Data from the Virginia Twin Registry found that a common genetic factor seemed to contribute to the total variance in alcohol dependence, illicit drug abuse and dependence, conduct disorder, and adult antisocial behaviour (Dick & Agrawal, 2008). In their study, Nielsen, Ji, Yuferov, Ho, Chen, Leveran, Ott, and Kreek (2008) claimed to have identified a specific genotype and other genes that are associated with heroin addiction. Although there is increasing evidence of a relationship between genetic makeup and addiction, further research is needed to ascertain the specific genes involved in substance dependency.


Social Factors


Society, peers, and family systems have all been found to influence addiction. For example, conformity to some social norms has been said to contribute to the onset of addiction (DiClemente, 2006). Moreover, some authors contend that social policies attempting to control the use of drugs by making them illegal have instead perpetuated addiction by increasing the preoccupation with drugs in some individuals (Martin, Weinberg & Bealer, 2007; DiClemente, 2006). Changing social trends, in which the use of alcohol and illicit drugs is more readily acceptable and in some cases associated with a certain status also constitute a contributing factor (cocaine use, for example, is associated with the rich and famous). Finally, the glamorising of substance use, particularly by celebrities, has been strongly linked to the development of addiction among young adults.


Family influences have also been implicated in the development of addictive behaviours (DiClemente, 2006). Advocates of family systems ideas hold problematic parental modelling of adult roles as a key contributing factor. Excessive substance abuse on the part of the parent is seen to influence undesirable behaviour in children that can result in them experimenting with and continuing to use substances, making them more susceptible to addiction (DiClemete, 2006). Social relationship influence (that is, peer pressure) also contributes to an individual’s vulnerability to developing substance addiction. Attitudes of favoured friends can prompt substance use, which can ultimately lead to addiction (Beck, Arria, Caldeira, Vincent, O’Grady & Wish, 2008; Martin, Weinberg & Bealer, 2007). Clearly, we cannot ignore the significant contribution of social and environmental factors to both the acquisition and maintenance of addictions.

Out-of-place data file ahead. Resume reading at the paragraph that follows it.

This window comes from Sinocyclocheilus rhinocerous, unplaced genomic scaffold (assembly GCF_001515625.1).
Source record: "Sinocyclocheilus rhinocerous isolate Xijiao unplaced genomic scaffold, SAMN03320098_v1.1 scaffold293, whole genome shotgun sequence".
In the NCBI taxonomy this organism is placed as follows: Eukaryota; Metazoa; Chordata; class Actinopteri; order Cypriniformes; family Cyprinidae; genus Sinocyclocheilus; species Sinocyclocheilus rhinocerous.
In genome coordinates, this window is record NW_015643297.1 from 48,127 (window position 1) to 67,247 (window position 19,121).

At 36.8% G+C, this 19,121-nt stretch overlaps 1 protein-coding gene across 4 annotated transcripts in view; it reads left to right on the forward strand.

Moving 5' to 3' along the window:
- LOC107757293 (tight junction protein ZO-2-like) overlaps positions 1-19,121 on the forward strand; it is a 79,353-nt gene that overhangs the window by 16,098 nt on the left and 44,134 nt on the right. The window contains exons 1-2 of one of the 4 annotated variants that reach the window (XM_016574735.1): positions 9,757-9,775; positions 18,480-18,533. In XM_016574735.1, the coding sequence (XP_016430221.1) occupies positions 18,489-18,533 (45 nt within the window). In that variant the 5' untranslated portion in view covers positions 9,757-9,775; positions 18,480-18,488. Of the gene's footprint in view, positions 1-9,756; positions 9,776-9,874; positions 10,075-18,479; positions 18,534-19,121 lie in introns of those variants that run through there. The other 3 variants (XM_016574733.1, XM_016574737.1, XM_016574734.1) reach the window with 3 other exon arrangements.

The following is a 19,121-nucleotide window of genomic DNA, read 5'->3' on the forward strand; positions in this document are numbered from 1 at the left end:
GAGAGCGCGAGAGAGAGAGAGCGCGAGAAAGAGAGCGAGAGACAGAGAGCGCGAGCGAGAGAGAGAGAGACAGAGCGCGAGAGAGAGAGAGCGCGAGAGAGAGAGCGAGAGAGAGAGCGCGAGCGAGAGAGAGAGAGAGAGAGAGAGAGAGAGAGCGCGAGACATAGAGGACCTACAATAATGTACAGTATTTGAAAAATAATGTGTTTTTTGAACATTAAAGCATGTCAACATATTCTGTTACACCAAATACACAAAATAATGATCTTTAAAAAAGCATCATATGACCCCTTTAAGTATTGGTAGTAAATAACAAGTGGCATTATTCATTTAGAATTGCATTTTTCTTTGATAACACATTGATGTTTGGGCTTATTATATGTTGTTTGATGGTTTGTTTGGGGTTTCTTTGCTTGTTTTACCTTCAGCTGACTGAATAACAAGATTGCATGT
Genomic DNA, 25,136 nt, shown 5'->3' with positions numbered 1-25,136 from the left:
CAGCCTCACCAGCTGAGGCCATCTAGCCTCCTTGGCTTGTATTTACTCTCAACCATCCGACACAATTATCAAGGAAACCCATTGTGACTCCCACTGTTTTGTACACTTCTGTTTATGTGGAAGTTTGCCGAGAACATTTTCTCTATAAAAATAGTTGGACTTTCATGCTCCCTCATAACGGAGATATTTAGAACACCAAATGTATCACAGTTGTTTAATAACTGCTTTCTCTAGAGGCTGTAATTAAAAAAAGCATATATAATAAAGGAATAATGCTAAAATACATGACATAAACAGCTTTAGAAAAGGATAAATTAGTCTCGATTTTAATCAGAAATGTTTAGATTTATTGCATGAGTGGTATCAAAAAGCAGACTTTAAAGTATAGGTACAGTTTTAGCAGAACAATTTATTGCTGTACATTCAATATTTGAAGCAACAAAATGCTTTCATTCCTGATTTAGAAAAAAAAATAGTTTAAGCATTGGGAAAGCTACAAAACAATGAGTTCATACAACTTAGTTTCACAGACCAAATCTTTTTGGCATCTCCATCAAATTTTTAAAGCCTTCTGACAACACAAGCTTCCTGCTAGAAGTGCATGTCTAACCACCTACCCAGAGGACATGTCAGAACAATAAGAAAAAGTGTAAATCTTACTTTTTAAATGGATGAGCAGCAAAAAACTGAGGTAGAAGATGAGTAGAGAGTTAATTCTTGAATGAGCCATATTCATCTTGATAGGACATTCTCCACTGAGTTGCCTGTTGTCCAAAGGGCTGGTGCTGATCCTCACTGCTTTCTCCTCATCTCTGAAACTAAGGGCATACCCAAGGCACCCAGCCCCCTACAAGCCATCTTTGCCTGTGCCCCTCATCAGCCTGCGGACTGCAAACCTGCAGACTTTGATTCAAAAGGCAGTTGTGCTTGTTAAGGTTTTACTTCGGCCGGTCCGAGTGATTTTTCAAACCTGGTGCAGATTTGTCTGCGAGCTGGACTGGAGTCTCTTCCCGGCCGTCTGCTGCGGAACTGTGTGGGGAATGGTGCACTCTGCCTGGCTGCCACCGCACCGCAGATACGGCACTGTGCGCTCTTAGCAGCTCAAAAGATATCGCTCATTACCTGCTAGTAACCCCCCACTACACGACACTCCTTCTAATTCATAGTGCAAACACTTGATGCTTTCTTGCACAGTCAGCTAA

This article was adapted from Mental Health Academy’s General Addiction: From Diagnostic Criteria to Treatment professional development course.




Becker, H.C. (2008). Alcohol Dependence, Withdrawal and Relapse. Alcohol Research and Health, 31. 348-361.


Beck, K.H., Arria, M.A., Caldeira, K.M., Vincent, K.B., O’Grady, K.K., & Wish, E.D. (2008). Social contexts of drinking and alcohol problems among college students. America Journal of Health Behaviour, 32, 420-430.


Coombs, R.H., & Howatt, W.A. (2005). The addiction cousellor’s desk reference. Hoboken, NJ: John Wiley & Sons, Inc.


Dick, D.M. & Agrawal, A. (2008). The genetics of alcohol and other drug dependence. Alcohol Research and Health, 31, 111-118.


DiClemente, C.C.. (2006). Addiction and change. How addictions develop and addicted people recover. New York, NY: The Guilford Press.


Gilpin, N.W., & Koob, G.F. (2008). Neurobiology of alcohol dependence. Focus on motivational mechanisms. Alcohol Research & Health, 32, 1850195.


Harris, R.A. & Buck, K.J. (1990).  The process of alcohol tolerance and dependence. Alcohol Health and Research World,14. 105-110.